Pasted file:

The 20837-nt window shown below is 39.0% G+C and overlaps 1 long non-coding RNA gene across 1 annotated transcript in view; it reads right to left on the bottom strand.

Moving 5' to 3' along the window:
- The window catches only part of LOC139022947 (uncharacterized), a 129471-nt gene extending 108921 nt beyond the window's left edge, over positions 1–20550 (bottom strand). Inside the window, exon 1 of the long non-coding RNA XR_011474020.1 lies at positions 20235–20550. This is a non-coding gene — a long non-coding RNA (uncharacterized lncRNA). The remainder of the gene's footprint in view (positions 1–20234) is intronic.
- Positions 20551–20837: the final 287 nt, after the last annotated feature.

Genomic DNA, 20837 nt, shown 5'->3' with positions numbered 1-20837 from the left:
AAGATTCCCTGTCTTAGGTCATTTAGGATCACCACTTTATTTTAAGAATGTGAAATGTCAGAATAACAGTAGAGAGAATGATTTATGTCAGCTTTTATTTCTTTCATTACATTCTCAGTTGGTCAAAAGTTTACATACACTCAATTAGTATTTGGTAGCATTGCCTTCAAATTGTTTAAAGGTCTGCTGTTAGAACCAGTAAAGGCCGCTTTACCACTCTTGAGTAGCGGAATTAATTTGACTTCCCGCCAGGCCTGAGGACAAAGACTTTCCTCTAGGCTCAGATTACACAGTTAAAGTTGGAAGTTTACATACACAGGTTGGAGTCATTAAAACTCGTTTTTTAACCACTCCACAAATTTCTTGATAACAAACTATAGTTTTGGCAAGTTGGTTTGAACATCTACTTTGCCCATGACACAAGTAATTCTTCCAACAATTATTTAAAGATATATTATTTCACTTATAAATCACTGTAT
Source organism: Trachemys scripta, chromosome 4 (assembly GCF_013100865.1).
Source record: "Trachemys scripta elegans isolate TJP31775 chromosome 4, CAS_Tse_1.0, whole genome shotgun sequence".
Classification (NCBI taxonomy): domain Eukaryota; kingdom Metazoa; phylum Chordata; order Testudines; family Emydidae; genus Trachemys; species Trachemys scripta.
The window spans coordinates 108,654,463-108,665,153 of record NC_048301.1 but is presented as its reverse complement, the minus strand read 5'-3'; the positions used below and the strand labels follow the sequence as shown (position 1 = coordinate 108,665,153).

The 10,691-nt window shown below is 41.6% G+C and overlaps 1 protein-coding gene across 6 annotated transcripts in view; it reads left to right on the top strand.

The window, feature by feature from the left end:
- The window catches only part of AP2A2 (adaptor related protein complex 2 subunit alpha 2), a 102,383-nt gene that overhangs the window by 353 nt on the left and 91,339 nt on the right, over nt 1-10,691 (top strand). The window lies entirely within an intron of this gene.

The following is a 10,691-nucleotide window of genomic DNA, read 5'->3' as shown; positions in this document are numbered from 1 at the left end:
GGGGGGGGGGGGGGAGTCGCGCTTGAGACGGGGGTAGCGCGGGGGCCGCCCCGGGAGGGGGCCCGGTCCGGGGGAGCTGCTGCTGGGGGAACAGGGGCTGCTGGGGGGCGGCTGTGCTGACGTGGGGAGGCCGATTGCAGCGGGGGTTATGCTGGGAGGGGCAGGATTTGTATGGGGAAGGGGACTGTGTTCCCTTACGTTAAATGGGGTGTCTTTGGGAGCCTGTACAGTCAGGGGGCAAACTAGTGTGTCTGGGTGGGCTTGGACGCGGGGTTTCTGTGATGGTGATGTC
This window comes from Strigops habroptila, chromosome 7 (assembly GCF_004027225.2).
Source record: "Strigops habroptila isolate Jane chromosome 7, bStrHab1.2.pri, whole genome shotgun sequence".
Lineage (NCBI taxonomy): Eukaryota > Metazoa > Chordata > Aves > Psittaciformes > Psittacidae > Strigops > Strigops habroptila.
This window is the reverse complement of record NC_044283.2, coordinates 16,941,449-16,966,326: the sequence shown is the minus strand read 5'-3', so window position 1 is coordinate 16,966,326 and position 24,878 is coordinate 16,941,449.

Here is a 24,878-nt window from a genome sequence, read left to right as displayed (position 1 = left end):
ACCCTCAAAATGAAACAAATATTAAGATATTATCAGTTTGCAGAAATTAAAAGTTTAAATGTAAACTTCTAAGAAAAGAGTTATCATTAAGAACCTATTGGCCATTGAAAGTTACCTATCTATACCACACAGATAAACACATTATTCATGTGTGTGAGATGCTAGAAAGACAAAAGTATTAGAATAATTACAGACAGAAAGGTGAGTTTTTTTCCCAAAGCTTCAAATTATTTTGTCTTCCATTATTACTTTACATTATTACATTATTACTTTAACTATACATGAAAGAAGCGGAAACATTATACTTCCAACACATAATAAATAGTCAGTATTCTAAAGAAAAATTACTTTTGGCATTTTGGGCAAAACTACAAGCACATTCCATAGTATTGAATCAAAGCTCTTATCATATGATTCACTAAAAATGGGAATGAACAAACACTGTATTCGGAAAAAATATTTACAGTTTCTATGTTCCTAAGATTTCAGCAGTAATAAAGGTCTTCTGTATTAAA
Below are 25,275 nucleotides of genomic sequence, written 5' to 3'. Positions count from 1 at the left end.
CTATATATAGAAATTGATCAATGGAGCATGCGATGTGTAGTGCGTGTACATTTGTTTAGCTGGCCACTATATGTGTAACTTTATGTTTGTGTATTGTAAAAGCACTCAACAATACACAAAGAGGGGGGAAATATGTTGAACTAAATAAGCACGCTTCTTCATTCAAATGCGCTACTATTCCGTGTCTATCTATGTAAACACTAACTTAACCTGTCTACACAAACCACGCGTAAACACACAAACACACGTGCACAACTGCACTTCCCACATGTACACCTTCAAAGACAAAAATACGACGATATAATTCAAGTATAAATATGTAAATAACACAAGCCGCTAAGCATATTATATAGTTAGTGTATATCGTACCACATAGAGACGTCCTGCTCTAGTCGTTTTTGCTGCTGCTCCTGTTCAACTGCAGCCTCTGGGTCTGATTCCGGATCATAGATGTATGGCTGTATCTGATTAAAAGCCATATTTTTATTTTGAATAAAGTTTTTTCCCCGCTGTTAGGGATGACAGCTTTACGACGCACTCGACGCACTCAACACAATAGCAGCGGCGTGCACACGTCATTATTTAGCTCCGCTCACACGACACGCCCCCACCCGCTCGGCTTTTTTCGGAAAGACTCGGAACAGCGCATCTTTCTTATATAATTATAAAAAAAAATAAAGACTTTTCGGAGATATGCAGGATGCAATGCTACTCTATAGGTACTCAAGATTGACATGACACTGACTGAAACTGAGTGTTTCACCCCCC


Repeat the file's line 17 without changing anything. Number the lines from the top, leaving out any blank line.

Source record: "Strigops habroptila isolate Jane chromosome 7, bStrHab1.2.pri, whole genome shotgun sequence".